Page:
Incidentally, says that the i Pad2 has a backdoor, so you might want to remove that from your safe list.
Glenn Fleishman  An apple icon for a TidBITS Staffer 2012-03-17 14:44
We don't say any particular OS is safe. And in the article we describe the level of risk in terms of what kind of person might want access to your data. Normal people aren't going to have people use liquid nitrogen to freeze the state of their chips.

iPad 2: We're not creating a safe list. We're noting the present reality as of the time this article was written.
App Developer  2012-03-18 15:05
I'm one of the developers referenced on the paper, and I've been in direct communication with the researchers. They have been helpful in understanding the weaknesses and proposing solutions. I'm thankful for that.
Jolin Warren  An apple icon for a TidBITS Supporter 2012-03-28 03:24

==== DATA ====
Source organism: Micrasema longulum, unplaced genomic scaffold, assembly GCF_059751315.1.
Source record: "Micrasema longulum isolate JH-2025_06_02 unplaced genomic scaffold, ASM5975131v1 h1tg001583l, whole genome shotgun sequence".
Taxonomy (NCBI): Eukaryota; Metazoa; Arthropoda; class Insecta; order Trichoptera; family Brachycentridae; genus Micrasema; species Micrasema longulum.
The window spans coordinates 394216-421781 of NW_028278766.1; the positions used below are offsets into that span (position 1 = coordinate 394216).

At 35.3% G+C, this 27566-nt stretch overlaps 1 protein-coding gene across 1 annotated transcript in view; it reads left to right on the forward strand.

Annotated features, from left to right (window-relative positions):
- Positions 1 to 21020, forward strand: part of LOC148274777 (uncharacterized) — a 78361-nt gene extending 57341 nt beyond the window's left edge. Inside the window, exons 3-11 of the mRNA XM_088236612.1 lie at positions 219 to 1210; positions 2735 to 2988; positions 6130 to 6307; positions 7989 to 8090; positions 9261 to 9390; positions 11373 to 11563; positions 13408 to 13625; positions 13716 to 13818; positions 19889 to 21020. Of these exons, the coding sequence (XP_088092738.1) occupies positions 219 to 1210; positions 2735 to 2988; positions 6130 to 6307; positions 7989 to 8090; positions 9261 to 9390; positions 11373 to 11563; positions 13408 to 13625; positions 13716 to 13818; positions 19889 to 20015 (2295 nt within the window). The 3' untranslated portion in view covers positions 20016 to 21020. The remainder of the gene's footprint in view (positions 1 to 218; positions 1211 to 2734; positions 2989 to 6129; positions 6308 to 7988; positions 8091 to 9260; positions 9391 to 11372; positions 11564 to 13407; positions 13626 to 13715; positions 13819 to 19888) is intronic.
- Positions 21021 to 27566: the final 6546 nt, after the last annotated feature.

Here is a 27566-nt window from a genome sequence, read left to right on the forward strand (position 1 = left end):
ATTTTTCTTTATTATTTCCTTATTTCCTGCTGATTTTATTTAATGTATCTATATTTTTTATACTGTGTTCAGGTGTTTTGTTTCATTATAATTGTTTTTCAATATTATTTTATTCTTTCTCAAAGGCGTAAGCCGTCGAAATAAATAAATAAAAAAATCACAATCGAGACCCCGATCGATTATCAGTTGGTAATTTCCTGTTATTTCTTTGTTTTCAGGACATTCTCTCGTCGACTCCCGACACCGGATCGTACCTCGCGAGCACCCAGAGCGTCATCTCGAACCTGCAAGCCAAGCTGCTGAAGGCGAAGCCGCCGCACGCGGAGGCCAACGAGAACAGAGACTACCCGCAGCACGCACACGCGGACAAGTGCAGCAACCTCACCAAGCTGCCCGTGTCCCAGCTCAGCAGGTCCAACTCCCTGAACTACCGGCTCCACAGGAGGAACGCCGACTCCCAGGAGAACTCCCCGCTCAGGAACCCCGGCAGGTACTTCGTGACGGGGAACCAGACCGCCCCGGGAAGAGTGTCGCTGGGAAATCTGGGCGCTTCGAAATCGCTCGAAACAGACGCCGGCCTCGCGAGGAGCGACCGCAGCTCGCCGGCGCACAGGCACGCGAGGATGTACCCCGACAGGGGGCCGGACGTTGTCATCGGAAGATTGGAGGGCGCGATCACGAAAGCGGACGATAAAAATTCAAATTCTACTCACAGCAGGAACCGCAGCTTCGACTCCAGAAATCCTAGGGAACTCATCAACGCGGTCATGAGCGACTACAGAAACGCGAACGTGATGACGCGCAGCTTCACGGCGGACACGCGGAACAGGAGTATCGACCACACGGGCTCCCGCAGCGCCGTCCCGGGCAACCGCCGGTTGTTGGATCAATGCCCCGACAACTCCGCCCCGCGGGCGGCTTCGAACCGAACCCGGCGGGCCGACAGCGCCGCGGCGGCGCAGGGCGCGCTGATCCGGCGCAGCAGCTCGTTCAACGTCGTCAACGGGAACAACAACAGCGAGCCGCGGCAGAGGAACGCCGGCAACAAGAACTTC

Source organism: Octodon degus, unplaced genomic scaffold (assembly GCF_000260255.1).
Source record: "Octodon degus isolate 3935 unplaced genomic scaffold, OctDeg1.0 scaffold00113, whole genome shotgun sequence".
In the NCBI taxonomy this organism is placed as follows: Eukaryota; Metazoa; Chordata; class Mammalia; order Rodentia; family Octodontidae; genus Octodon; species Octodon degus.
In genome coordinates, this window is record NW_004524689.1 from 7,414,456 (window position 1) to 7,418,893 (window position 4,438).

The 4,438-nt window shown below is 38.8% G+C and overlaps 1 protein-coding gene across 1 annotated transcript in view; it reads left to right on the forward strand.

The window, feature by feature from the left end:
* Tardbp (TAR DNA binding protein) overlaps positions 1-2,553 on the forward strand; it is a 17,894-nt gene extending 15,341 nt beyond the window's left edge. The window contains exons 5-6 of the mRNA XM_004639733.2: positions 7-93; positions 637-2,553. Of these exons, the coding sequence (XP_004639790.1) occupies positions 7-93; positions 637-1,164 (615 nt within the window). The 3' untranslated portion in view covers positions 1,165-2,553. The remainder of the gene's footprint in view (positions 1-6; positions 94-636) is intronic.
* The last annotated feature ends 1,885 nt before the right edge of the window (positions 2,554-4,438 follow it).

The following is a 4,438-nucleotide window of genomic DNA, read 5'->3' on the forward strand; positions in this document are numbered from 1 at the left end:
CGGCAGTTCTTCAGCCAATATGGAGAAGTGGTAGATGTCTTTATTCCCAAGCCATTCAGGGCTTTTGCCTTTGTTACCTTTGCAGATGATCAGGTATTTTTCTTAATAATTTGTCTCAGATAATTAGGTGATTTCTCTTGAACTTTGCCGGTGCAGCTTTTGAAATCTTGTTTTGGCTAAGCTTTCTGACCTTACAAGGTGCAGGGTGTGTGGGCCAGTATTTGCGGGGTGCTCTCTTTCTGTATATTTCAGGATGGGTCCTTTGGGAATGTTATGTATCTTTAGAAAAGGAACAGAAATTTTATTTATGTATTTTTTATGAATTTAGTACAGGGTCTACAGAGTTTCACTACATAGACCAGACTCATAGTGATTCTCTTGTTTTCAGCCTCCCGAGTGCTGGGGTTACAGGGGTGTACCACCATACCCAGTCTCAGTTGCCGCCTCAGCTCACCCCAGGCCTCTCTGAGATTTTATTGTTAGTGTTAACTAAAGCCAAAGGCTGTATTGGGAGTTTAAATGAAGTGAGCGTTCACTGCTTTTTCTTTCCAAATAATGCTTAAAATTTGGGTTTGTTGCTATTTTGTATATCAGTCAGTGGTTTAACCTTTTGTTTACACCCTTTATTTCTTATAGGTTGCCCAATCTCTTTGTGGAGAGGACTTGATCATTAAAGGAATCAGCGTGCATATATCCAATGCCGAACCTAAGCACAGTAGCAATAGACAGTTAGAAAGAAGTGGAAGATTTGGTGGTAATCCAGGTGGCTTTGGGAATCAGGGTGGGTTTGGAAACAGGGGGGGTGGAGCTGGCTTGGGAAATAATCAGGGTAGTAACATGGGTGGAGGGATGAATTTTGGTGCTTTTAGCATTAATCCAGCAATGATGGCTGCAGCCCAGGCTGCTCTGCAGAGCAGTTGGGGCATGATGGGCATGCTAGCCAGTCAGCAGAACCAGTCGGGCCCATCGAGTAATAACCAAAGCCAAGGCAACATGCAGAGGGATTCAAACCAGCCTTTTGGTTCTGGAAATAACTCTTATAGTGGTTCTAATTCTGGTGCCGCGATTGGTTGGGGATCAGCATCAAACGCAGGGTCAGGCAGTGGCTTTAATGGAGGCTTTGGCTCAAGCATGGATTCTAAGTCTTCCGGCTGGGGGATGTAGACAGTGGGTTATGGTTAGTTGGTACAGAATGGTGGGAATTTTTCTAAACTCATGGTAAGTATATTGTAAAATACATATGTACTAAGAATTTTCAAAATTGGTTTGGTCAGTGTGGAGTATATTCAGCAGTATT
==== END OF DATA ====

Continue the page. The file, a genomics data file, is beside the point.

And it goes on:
Thanks Glenn, interesting article! One question. You note that backing up your iOS device to iCloud is one way to keep the data out of a potential hacker's way (encrypting the iTunes backup being another). But what if someone hacks the iCloud servers? One reason I've never enabled iCloud backup is because I can't find any information on whether it's encrypted or not. So I stick with an encrypted local iTunes backup. Are you aware of whether iCloud iOS backups offer any encryption?
Glenn Fleishman  An apple icon for a TidBITS Staffer 2012-03-28 09:57
I did not have the answer to that and searched Apple's site. There's a support page that explains precisely how Apple encrypts data, transfers, and authentication. How neat.
Jolin Warren  An apple icon for a TidBITS Supporter 2012-04-08 04:09
Thanks, Glenn, that's an incredibly useful article (also answers a couple things about Find My iPod that I've wondered). I don't know why I didn't come across it when I was looking into the iCloud backups on iOS 5's release, but I suspect I was too narrow in my search (focusing solely on wireless backups). So a huge thank you for digging this article up. Superb.